Chris Grundy MSc

Lecturer in Geographical Information Systems


My background is in civil engineering and I started at LSHTM in 1993 after gaining an MSc in geographical information systems (GIS). Since then I have been responsible for exploring ways GIS can be used in health research.




I am responsible for the GIS teaching at LSHTM. This includes teaching in the MSc program, short courses and longer term training programs. The majority of the training revolves around a 2 day introduction to GIS short course which runs at various points through the year and can also be held externally. I also work with groups over longer periods to explore and develop the way GIS is used in their work.


Since starting at LSHTM I have worked in many aspects public health research including: clustering of diseases around industrial sites, air pollution and respiratory disease, infant mortality, access to services, exercise and health, road injury, use of GIS by NGOs, outbreak investigation, monitoring and evaluation, vector borne disease and population estimation.

My interest is in how GIS can be used in novel ways in public health, particularly its use in surveillance, interventions, and in public engagement and knowledge transfer. Increasingly my work is on methodology around data collection, visualisation and dissemination.

My main area of research currently is the use of remote imagery in population estimation.  Images take from satellites, and planes are now amazingly detailed and show almost every feature in the location, including individual structures.  My research looks at different methods to estimate populaions, using satellite images and very simple ground surveys. Of particular interest are methods that may work in more complex urban settings such as slums.

A second ongoing area of interest is looking at how NGOs can use GIS in their routine work and how open source GIS software may help health professionals in their work. This involves training on use of the software and looking at how to integrate GIS into the organisation and their work programs. Lately a lot of work has revolved around the use of GIS in management and evaluation.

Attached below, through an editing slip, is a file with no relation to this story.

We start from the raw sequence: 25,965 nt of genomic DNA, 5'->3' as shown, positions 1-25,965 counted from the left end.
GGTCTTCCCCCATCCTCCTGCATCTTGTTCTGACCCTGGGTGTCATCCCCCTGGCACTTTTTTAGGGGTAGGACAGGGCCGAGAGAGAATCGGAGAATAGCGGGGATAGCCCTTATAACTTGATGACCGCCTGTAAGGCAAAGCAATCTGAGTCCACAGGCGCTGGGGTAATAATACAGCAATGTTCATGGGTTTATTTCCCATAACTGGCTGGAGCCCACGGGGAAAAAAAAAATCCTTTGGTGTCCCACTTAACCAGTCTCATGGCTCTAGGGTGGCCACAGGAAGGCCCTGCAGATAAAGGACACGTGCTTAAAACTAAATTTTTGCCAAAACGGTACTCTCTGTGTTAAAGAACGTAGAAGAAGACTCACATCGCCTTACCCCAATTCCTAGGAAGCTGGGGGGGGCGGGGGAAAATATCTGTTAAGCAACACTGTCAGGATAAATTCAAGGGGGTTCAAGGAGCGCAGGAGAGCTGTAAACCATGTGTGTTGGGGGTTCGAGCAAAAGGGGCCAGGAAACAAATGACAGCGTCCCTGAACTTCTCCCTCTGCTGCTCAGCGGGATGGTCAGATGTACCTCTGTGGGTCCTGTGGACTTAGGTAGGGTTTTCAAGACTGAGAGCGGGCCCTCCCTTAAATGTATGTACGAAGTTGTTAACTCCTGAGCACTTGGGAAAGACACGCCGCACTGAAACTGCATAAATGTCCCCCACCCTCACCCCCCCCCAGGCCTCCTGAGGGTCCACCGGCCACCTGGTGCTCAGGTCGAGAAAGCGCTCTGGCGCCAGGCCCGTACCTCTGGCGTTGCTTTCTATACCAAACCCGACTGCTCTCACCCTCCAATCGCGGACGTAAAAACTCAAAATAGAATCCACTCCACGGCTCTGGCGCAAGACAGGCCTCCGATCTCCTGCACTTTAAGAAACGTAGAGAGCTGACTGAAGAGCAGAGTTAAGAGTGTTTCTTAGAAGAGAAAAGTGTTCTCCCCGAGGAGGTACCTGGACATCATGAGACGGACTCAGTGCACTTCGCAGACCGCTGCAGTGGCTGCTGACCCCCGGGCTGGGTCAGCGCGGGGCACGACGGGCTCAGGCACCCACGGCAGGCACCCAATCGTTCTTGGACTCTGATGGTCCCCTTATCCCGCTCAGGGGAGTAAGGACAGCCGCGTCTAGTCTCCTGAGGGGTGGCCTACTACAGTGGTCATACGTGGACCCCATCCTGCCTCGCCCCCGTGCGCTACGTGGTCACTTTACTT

I also have an interest in the history of public health mapping and have given several talk around the LSHTM map archives. The hope is to develop a new archive of LSHTM maps from current work to continue to show how maps have been used in our research.

I am part of the Transport and Health group with several projects in this field, the best know being the effect 20mph zones have on road injury in London published in the BMJ in 2009. The group have just finished working on a project looking at the effect of street lighting reduction schemes on crime and road injury in the UK, funded by NIHR.

There are also a few projects remaining on access to services: looking at access to services has been part of my research since starting at LSHTM in 1993. Recent research has included looking at how the methods used in developed countries for the last decade can be applied in the developing world and comparing methods or calculating access to services. Projects involve looking at access to maternal health services in Ghana and Ethiopia.


Research areas

  • Complex interventions
  • Environment
  • Geographic Information Systems (GIS)
  • Health inequalities
  • Mobile technologies
  • Physical activity
  • Public understanding
  • Schools
  • Sexual health
  • Spatial analysis
  • Surveillance
  • Transport


  • GIS/Spatial analysis

Disease and Health Conditions

  • Chronic disease
  • Diarrhoeal diseases
  • Injuries
  • Leishmaniasis


  • European Union
  • Sub-Saharan Africa (all income levels)
  • World


  • Sierra Leone
  • Tanzania
  • United Kingdom

Other interests

  • Data
  • Data Management Systems
  • GIS
  • Information Literacy
  • Information Management
  • Population Estimation
  • alcohol use
  • capacity building
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